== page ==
Recommendations from governmental and professional society based conferences on """"""""improvements in health care through analyses of explanted surgical implant devices"""""""", and specifically the NIH-BECON initiatives, has afforded a new opportunity for multidisciplinary research to study this critical problem through the NIH-BRP mechanism. We propose a unique approach to the study of cadaveric in situ implants for direct comparison with changes noted from explanted orthopaedic devices to demonstrate the feasibility and value of these type studies with an overall intent to answer basic questions intended to enhance device and treatment longevities. This new approach minimizes many of the limitations that have existed for device retrieval and analysis programs. Bioengineers, physicists, physicians, statisticians, records personnel and students would interact on a single university campus to more fully investigate relationships among host, surgical technology and device properties as they relate to recognized biocompatibility issues that could compromise longevities for younger patients. The focus would be on tissue and host responses to debris generated from articulation and fixation of bone interfaces for total hip and knee prostheses. This partnership with organ and tissue recovery facilities would develop and evaluate: a new infrastructure;protocols and standard operating procedures;and participation in professional society and standard organizations. Activities would include: management and review by directors of the partnership through intra-and extra-mural committees;use of existing cadaver processing facilities and core laboratories for obtaining, processing and analyzing specimens;and joint meetings and studies based on research hypotheses and consensus protocols. Sequential activities would focus on feasibility and value at one center for infrastructure, information and assessment in the first years intended to enhance treatment and enhanced quality and longevity of life in an active and aging population treated with prosthetic devices.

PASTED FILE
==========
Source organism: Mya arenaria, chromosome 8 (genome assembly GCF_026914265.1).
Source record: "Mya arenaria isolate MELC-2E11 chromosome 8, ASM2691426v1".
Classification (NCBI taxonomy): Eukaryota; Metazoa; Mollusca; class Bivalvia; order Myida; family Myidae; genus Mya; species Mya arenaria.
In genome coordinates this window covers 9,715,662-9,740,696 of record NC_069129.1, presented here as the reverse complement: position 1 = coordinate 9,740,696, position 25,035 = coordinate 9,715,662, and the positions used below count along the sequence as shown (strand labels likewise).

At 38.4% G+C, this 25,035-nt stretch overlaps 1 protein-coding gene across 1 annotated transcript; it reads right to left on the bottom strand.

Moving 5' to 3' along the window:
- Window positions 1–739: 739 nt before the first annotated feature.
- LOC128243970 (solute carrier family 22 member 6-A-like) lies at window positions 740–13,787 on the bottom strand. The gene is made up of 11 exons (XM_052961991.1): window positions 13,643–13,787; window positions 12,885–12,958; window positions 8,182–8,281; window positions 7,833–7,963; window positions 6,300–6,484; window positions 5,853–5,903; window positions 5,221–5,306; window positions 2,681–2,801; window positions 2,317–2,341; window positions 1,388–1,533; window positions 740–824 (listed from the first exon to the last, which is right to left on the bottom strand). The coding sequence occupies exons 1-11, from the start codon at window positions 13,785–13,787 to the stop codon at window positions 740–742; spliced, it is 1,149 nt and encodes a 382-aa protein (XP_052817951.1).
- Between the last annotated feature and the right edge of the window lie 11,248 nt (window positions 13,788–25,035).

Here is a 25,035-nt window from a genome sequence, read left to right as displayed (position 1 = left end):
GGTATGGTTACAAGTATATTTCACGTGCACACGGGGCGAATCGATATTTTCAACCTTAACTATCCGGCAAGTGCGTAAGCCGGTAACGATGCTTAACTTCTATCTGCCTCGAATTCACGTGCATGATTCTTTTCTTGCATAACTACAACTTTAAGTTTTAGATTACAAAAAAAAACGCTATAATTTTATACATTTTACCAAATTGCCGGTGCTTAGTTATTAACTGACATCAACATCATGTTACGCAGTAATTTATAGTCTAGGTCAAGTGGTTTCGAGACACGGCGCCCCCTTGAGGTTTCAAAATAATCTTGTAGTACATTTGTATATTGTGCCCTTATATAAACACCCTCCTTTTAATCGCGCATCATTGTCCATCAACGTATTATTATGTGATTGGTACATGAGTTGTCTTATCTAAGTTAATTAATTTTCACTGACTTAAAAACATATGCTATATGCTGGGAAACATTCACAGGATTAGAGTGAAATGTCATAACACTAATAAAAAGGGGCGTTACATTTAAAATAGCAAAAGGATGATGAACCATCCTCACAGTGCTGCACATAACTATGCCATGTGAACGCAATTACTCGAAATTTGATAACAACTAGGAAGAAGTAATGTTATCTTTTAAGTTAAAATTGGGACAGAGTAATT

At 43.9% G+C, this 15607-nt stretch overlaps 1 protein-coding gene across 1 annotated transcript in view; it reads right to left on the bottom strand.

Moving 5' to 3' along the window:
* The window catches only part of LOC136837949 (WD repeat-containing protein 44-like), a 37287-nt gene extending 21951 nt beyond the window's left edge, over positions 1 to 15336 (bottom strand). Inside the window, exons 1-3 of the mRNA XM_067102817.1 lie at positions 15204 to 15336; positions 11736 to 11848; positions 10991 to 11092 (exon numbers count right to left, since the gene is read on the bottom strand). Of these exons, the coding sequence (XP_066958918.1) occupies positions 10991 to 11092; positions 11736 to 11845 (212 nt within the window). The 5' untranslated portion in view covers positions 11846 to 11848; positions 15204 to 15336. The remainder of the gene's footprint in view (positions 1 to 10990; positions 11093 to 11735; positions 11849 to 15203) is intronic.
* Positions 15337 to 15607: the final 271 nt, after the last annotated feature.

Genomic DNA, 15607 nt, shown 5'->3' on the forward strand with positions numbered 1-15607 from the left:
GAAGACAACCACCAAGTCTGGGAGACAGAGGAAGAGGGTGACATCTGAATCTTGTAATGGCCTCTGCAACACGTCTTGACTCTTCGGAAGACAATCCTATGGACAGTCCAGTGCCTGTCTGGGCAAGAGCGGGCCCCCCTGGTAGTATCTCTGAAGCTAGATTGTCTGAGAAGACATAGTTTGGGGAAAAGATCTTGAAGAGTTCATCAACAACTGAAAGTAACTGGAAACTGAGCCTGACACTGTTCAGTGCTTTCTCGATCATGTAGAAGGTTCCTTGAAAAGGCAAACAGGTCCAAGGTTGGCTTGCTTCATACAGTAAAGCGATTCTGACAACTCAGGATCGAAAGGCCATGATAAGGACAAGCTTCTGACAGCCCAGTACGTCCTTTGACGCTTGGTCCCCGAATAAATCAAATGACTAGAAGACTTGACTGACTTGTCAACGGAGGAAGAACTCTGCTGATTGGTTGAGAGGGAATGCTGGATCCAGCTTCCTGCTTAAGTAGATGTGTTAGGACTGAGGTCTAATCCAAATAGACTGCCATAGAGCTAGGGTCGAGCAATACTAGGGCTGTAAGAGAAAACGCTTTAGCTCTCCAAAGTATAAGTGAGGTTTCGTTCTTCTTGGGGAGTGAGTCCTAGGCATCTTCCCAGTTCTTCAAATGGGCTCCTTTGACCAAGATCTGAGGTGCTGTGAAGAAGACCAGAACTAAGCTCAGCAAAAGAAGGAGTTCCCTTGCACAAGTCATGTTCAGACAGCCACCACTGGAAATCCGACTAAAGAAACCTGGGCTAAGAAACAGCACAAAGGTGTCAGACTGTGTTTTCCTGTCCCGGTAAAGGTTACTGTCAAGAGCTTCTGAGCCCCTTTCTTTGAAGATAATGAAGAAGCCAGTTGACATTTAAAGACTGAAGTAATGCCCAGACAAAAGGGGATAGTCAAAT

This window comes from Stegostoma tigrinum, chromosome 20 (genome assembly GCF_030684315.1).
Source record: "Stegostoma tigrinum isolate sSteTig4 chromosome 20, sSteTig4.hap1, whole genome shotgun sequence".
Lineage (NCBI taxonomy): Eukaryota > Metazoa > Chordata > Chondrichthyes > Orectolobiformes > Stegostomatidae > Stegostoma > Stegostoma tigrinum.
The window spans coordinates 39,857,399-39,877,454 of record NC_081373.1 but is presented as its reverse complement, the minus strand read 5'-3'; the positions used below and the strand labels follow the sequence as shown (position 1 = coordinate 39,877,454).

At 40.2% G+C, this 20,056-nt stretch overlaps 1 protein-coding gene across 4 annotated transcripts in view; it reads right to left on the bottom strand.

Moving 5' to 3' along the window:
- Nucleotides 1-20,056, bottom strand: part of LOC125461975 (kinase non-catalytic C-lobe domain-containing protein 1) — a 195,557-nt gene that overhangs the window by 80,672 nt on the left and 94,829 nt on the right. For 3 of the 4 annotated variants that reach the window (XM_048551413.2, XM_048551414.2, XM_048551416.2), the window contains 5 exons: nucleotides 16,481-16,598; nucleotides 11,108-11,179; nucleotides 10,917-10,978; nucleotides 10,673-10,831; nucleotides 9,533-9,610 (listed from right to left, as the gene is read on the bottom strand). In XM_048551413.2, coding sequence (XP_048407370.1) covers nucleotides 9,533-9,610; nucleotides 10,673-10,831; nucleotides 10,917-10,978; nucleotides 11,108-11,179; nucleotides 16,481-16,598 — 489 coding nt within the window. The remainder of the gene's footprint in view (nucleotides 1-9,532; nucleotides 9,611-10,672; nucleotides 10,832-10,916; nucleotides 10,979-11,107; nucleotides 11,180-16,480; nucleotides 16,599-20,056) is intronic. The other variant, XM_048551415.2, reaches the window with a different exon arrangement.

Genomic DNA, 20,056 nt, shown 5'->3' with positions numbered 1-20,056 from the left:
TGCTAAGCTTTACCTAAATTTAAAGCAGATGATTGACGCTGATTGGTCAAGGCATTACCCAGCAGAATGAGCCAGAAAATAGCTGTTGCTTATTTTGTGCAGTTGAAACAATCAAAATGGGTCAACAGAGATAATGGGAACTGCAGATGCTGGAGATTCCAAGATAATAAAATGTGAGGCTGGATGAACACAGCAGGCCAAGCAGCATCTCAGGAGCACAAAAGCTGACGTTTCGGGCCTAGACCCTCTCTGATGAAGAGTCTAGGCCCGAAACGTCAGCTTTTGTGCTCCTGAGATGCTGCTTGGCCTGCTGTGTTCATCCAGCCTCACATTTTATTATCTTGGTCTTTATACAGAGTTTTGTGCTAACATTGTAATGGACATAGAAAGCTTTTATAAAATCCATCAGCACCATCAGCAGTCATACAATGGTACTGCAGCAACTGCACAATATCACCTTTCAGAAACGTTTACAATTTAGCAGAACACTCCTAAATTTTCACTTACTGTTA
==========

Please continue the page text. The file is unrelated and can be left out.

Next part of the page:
National Institute of Health (NIH)
National Institute of Biomedical Imaging and Bioengineering (NIBIB)
Research Project (R01)
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Special Emphasis Panel (ZRG1-MOSS-G (52))
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Lee, Albert
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University of Alabama Birmingham
Schools of Dentistry
United States
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